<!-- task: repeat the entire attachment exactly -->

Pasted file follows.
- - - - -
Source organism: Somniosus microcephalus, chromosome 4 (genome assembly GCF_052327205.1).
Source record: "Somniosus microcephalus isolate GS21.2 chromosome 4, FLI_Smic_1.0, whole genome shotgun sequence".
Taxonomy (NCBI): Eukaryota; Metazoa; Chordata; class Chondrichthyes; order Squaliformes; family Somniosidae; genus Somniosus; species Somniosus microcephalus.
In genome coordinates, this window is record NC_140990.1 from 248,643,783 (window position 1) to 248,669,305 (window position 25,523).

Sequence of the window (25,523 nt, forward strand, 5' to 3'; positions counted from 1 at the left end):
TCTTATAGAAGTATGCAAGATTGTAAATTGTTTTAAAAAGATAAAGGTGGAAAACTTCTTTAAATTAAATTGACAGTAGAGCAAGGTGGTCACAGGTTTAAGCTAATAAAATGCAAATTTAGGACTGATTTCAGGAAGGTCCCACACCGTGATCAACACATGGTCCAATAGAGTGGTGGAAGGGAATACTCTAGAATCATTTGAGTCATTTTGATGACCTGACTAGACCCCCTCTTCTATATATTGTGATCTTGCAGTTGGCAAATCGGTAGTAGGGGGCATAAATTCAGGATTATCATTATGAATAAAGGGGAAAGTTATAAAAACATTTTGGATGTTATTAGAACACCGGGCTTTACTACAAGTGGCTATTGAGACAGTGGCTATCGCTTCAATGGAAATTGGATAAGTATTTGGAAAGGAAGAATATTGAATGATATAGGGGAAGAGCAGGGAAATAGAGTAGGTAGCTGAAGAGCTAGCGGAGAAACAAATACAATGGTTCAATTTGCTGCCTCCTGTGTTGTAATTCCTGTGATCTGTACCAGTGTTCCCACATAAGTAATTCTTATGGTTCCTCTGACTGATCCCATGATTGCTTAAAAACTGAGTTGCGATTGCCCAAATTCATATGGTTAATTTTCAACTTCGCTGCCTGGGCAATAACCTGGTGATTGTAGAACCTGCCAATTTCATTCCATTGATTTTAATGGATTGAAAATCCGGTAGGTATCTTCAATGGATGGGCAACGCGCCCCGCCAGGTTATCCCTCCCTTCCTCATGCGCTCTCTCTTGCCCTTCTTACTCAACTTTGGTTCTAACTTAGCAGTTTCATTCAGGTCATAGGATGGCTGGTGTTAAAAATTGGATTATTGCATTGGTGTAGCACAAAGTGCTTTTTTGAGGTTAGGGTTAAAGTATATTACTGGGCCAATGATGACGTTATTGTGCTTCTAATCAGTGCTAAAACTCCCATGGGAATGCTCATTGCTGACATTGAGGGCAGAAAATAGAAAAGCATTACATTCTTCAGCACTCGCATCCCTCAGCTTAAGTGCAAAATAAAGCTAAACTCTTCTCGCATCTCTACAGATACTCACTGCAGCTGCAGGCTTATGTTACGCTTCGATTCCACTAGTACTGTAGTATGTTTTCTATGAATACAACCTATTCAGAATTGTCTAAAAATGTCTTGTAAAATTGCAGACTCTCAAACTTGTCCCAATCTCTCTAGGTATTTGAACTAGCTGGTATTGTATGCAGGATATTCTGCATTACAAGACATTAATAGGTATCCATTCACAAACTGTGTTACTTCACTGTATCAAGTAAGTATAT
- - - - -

Source organism: Somniosus microcephalus, chromosome 4 (genome assembly GCF_052327205.1).
Source record: "Somniosus microcephalus isolate GS21.2 chromosome 4, FLI_Smic_1.0, whole genome shotgun sequence".
Taxonomy (NCBI): Eukaryota; Metazoa; Chordata; class Chondrichthyes; order Squaliformes; family Somniosidae; genus Somniosus; species Somniosus microcephalus.
In genome coordinates, this window is record NC_140990.1 from 248,643,783 (window position 1) to 248,669,305 (window position 25,523).

Sequence of the window (25,523 nt, forward strand, 5' to 3'; positions counted from 1 at the left end):
TCTTATAGAAGTATGCAAGATTGTAAATTGTTTTAAAAAGATAAAGGTGGAAAACTTCTTTAAATTAAATTGACAGTAGAGCAAGGTGGTCACAGGTTTAAGCTAATAAAATGCAAATTTAGGACTGATTTCAGGAAGGTCCCACACCGTGATCAACACATGGTCCAATAGAGTGGTGGAAGGGAATACTCTAGAATCATTTGAGTCATTTTGATGACCTGACTAGACCCCCTCTTCTATATATTGTGATCTTGCAGTTGGCAAATCGGTAGTAGGGGGCATAAATTCAGGATTATCATTATGAATAAAGGGGAAAGTTATAAAAACATTTTGGATGTTATTAGAACACCGGGCTTTACTACAAGTGGCTATTGAGACAGTGGCTATCGCTTCAATGGAAATTGGATAAGTATTTGGAAAGGAAGAATATTGAATGATATAGGGGAAGAGCAGGGAAATAGAGTAGGTAGCTGAAGAGCTAGCGGAGAAACAAATACAATGGTTCAATTTGCTGCCTCCTGTGTTGTAATTCCTGTGATCTGTACCAGTGTTCCCACATAAGTAATTCTTATGGTTCCTCTGACTGATCCCATGATTGCTTAAAAACTGAGTTGCGATTGCCCAAATTCATATGGTTAATTTTCAACTTCGCTGCCTGGGCAATAACCTGGTGATTGTAGAACCTGCCAATTTCATTCCATTGATTTTAATGGATTGAAAATCCGGTAGGTATCTTCAATGGATGGGCAACGCGCCCCGCCAGGTTATCCCTCCCTTCCTCATGCGCTCTCTCTTGCCCTTCTTACTCAACTTTGGTTCTAACTTAGCAGTTTCATTCAGGTCATAGGATGGCTGGTGTTAAAAATTGGATTATTGCATTGGTGTAGCACAAAGTGCTTTTTTGAGGTTAGGGTTAAAGTATATTACTGGGCCAATGATGACGTTATTGTGCTTCTAATCAGTGCTAAAACTCCCATGGGAATGCTCATTGCTGACATTGAGGGCAGAAAATAGAAAAGCATTACATTCTTCAGCACTCGCATCCCTCAGCTTAAGTGCAAAATAAAGCTAAACTCTTCTCGCATCTCTACAGATACTCACTGCAGCTGCAGGCTTATGTTACGCTTCGATTCCACTAGTACTGTAGTATGTTTTCTATGAATACAACCTATTCAGAATTGTCTAAAAATGTCTTGTAAAATTGCAGACTCTCAAACTTGTCCCAATCTCTCTAGGTATTTGAACTAGCTGGTATTGTATGCAGGATATTCTGCATTACAAGACATTAATAGGTATCCATTCACAAACTGTGTTACTTCACTGTATCAAGTAAGTATAT